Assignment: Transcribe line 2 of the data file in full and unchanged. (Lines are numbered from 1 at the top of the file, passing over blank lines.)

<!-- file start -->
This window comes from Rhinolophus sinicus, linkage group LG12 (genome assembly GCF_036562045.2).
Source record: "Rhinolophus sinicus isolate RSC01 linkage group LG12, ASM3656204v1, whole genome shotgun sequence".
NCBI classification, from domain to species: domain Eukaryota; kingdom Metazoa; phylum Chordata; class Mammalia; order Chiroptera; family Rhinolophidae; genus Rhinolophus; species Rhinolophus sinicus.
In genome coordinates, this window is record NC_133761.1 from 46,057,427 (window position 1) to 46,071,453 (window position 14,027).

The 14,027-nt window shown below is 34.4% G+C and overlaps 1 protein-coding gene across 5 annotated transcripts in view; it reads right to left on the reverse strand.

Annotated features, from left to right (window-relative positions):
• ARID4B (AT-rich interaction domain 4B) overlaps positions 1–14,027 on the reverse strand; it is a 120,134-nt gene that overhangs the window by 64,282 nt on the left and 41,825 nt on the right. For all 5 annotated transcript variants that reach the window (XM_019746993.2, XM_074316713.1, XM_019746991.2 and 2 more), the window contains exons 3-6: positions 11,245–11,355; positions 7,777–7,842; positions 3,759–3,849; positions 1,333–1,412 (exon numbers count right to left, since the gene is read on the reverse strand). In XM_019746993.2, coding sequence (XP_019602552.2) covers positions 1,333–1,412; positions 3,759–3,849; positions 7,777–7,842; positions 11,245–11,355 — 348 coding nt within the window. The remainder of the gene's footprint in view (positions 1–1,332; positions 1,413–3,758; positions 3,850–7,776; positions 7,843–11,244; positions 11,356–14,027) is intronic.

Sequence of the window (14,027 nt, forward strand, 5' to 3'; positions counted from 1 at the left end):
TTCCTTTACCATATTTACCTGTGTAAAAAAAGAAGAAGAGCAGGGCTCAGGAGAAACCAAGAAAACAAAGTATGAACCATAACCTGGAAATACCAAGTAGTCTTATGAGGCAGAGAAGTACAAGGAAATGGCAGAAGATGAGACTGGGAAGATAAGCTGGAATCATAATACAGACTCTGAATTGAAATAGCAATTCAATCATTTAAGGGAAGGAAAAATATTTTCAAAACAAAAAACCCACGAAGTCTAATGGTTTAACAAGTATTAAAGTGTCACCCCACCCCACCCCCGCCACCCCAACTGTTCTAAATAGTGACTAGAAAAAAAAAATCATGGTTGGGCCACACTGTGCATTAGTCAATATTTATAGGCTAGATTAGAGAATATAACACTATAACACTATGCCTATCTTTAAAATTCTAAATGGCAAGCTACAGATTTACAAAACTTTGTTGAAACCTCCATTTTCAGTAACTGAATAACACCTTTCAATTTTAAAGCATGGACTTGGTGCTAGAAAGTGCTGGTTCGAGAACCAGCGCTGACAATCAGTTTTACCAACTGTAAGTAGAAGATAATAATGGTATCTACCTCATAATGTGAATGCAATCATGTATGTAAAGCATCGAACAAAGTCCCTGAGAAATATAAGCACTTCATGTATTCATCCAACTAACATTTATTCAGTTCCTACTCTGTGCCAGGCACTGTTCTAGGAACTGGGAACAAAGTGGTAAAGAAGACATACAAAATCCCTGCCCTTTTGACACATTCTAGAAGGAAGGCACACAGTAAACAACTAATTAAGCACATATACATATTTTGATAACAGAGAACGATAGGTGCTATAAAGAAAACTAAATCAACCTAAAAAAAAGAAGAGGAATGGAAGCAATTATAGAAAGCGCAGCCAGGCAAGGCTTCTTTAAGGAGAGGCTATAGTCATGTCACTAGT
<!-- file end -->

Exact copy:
Source record: "Rhinolophus sinicus isolate RSC01 linkage group LG12, ASM3656204v1, whole genome shotgun sequence".